It’s not often that a bus or trailer from Mississippi State is met with warm greetings in Oxford, but such was the case when the MSU vet school mobile unit rolled into the parking lot of the Oxford-Lafayette Humane Society yesterday. The university has partnered with the local shelter for a mutually beneficial program that spays and neuters shelter animals.
The program was started in 2007 by Dr. Philip Bushby for MSU students to travel to local shelters across the state to spay and neuter animals, giving the students much-needed experience and the shelters a valuable service. Since then, the program has treated over 50,000 animals, including almost 10,000 in 2014 alone. The program has two goose neck trailers, of 38 and 32 feet, that travel the central and northern part of the state 3-4 times per week with a professor and two or three students in tow. Each trip sees roughly 25 animals treated and the program is free of charge to the shelter, except for one minor stipulation.
“Every time they come they get a free lunch,” said OLHS director Jenn Petermann. “Their favorite place is Oby’s so each time they come to town, we provide that for them.”
Lunch is a small price to pay considering the average price for a spay and neutering is around $80-100 each, saving the shelter thousands each time they are visited by one of the “Bushby Busses.” The program costs around $400,000 per year to run with the funding coming from PetsMart Charities, the ASPCA and private donations.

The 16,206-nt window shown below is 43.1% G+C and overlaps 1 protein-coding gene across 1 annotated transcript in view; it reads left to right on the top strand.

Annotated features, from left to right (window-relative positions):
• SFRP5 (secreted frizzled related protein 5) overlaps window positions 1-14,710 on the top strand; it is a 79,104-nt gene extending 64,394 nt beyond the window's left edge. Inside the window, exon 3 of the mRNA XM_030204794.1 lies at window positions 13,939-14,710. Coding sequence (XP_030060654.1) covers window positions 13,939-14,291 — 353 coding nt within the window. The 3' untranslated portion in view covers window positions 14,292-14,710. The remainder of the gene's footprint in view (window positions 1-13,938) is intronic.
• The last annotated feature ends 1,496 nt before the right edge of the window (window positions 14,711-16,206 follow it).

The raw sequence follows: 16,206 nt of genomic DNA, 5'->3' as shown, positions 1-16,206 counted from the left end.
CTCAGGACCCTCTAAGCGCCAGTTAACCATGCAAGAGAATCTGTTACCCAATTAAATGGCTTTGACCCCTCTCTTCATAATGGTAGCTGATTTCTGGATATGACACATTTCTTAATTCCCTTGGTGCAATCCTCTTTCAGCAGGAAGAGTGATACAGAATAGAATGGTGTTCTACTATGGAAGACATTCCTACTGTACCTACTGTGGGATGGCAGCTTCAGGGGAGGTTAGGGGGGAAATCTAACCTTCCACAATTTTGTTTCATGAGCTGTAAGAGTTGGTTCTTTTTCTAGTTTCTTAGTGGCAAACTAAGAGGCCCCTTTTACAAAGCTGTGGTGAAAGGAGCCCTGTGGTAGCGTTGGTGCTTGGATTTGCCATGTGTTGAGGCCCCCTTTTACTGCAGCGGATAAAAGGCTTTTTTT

“It’s a high-quality, high-efficiency program,” said Mississippi State assistant professor of shelter medicine Dr. Jake Shivley. “The heart of it is teaching the junior and senior students we bring with us, and it’s a huge outreach that we provide at no cost.”
While OLHS was the first shelter to join the program, there are now 20 in north and central Mississippi. Not only are students coming from Mississippi State, they now have externs from Auburn, Illinois, the United Kingdom and more. Regardless of where they come from, Shivley said the experience they get in the program is invaluable.
“Obviously students get incredible experience and they all rave about it. Our students in the program do about 80 procedures before the graduate as opposed to a lot of schools where they only do 5-10,” he said. “It’s also good PR for the school and we want to give back, and we’re eager to be seen.”
Not only do they perform spay and neuters, they offer consulting and help to the shelter in regards to a disease outbreak or a singular sick animal. They act as a point of information and a knowledge base that could otherwise cost the shelter hundreds of dollars.
The program visits 6-8 shelters each week and will be back in Oxford two weeks from yesterday. The importance of the services is not lost on Petermann.
“The partnership has been so amazing and it’s a great give and take,” she said. “They help a lot of our animals here and it’s of course a great learning experience for the students.”
Michael Quirk is a HottyToddy.com staff reporter and can be reached at email@example.com.